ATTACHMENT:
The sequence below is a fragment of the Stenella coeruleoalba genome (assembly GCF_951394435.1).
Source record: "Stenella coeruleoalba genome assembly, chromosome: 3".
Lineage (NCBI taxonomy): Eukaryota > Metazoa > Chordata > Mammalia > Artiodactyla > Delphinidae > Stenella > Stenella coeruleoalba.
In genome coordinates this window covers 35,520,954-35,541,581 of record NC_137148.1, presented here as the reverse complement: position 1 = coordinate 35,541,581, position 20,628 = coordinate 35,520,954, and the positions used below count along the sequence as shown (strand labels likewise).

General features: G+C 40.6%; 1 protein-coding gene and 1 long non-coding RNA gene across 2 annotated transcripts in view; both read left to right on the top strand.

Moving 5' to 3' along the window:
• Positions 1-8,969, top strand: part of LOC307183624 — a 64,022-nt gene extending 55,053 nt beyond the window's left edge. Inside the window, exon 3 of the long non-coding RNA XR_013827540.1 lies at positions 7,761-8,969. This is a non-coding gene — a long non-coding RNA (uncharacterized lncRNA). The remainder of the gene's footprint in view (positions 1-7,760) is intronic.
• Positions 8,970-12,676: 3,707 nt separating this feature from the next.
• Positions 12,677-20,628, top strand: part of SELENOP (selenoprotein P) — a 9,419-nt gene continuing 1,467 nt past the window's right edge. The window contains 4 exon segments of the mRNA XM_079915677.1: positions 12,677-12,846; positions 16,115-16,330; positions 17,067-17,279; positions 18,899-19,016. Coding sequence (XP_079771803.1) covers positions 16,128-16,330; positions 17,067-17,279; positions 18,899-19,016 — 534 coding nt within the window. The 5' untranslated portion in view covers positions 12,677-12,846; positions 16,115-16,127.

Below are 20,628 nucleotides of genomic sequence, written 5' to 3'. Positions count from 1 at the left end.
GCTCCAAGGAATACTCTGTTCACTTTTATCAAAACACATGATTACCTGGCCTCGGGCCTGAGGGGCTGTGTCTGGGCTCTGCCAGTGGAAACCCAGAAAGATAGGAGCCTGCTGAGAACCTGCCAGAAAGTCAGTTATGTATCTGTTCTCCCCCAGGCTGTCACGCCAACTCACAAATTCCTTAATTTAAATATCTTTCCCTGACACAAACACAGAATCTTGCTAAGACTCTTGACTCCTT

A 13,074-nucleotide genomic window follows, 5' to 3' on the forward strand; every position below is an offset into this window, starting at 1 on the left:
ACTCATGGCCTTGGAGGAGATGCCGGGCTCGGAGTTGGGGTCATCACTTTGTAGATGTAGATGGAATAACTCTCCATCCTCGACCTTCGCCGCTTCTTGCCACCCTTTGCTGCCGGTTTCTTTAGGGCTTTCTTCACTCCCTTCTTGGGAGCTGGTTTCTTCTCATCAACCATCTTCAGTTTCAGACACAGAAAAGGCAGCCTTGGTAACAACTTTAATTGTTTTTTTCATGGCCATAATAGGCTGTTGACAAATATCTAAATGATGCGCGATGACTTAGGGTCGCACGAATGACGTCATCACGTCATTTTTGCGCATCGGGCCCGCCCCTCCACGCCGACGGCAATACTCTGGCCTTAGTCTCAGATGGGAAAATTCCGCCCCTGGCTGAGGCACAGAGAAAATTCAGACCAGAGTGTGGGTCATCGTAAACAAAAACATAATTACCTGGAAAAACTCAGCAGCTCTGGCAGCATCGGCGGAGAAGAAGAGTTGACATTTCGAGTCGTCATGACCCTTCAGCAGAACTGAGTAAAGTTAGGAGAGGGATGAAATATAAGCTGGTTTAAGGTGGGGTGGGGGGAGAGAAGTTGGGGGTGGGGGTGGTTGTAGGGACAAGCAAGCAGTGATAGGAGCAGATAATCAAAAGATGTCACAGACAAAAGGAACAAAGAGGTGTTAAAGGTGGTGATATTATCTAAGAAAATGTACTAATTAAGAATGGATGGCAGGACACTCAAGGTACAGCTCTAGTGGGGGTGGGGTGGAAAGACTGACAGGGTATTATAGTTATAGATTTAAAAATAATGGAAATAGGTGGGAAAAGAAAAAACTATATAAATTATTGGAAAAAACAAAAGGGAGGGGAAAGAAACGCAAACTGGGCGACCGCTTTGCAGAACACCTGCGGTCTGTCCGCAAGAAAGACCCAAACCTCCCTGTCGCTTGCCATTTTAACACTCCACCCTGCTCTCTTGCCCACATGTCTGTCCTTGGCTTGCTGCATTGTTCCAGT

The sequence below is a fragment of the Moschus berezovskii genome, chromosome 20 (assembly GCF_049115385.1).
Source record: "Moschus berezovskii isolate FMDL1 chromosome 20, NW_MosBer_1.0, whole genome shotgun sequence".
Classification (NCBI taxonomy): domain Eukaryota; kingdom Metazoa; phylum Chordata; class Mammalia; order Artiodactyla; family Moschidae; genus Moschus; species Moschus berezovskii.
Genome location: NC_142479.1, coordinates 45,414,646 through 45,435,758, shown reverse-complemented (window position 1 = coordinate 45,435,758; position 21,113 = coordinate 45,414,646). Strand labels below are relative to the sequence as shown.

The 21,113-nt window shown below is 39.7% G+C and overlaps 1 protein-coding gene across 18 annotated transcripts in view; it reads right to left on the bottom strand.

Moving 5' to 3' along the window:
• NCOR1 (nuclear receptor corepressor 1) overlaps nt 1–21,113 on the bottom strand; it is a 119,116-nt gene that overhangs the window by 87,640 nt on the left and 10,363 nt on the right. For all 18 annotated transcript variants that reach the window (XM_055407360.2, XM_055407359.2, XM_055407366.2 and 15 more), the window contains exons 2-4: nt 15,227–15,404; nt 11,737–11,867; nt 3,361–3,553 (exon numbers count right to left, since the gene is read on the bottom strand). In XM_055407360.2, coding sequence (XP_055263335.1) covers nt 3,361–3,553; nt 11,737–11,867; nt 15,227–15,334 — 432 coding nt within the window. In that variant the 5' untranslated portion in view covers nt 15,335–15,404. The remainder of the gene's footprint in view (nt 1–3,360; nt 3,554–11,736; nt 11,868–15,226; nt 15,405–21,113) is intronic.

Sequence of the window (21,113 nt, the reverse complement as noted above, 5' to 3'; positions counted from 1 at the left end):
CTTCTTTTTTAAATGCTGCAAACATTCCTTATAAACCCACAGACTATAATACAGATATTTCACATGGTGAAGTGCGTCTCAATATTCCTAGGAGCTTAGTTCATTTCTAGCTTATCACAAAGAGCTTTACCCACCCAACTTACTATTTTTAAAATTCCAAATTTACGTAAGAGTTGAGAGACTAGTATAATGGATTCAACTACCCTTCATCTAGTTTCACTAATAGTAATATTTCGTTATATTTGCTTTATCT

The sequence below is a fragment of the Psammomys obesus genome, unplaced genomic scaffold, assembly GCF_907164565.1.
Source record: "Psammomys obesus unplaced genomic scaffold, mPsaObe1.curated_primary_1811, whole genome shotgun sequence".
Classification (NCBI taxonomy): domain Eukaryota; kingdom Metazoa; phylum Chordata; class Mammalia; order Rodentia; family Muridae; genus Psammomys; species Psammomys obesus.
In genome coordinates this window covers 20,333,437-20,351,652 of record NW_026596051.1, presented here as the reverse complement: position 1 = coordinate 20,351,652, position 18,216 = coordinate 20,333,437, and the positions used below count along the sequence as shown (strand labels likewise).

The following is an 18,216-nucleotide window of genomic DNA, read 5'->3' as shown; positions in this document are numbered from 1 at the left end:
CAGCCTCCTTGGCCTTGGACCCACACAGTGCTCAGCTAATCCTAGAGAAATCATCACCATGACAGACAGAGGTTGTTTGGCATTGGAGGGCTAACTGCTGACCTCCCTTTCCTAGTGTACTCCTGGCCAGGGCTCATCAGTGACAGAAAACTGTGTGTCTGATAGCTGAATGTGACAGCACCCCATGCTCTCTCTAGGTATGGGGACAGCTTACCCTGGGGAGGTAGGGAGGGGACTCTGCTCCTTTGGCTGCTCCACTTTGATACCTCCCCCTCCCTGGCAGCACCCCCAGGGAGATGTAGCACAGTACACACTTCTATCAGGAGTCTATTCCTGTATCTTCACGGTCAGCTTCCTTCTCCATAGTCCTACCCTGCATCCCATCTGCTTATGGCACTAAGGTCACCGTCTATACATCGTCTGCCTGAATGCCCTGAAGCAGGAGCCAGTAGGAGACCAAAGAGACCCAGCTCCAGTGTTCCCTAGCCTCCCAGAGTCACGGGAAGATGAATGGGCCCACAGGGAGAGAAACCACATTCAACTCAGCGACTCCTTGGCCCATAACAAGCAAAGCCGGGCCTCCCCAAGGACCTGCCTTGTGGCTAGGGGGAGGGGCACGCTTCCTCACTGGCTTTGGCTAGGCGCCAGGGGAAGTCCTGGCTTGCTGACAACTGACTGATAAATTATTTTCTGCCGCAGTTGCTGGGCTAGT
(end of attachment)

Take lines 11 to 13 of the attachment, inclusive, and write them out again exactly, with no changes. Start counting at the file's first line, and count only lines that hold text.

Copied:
GCTCCAAGGAATACTCTGTTCACTTTTATCAAAACACATGATTACCTGGCCTCGGGCCTGAGGGGCTGTGTCTGGGCTCTGCCAGTGGAAACCCAGAAAGATAGGAGCCTGCTGAGAACCTGCCAGAAAGTCAGTTATGTATCTGTTCTCCCCCAGGCTGTCACGCCAACTCACAAATTCCTTAATTTAAATATCTTTCCCTGACACAAACACAGAATCTTGCTAAGACTCTTGACTCCTT

A 13,074-nucleotide genomic window follows, 5' to 3' on the forward strand; every position below is an offset into this window, starting at 1 on the left:
ACTCATGGCCTTGGAGGAGATGCCGGGCTCGGAGTTGGGGTCATCACTTTGTAGATGTAGATGGAATAACTCTCCATCCTCGACCTTCGCCGCTTCTTGCCACCCTTTGCTGCCGGTTTCTTTAGGGCTTTCTTCACTCCCTTCTTGGGAGCTGGTTTCTTCTCATCAACCATCTTCAGTTTCAGACACAGAAAAGGCAGCCTTGGTAACAACTTTAATTGTTTTTTTCATGGCCATAATAGGCTGTTGACAAATATCTAAATGATGCGCGATGACTTAGGGTCGCACGAATGACGTCATCACGTCATTTTTGCGCATCGGGCCCGCCCCTCCACGCCGACGGCAATACTCTGGCCTTAGTCTCAGATGGGAAAATTCCGCCCCTGGCTGAGGCACAGAGAAAATTCAGACCAGAGTGTGGGTCATCGTAAACAAAAACATAATTACCTGGAAAAACTCAGCAGCTCTGGCAGCATCGGCGGAGAAGAAGAGTTGACATTTCGAGTCGTCATGACCCTTCAGCAGAACTGAGTAAAGTTAGGAGAGGGATGAAATATAAGCTGGTTTAAGGTGGGGTGGGGGGAGAGAAGTTGGGGGTGGGGGTGGTTGTAGGGACAAGCAAGCAGTGATAGGAGCAGATAATCAAAAGATGTCACAGACAAAAGGAACAAAGAGGTGTTAAAGGTGGTGATATTATCTAAGAAAATGTACTAATTAAGAATGGATGGCAGGACACTCAAGGTACAGCTCTAGTGGGGGTGGGGTGGAAAGACTGACAGGGTATTATAGTTATAGATTTAAAAATAATGGAAATAGGTGGGAAAAGAAAAAACTATATAAATTATTGGAAAAAACAAAAGGGAGGGGAAAGAAACGCAAACTGGGCGACCGCTTTGCAGAACACCTGCGGTCTGTCCGCAAGAAAGACCCAAACCTCCCTGTCGCTTGCCATTTTAACACTCCACCCTGCTCTCTTGCCCACATGTCTGTCCTTGGCTTGCTGCATTGTTCCAGT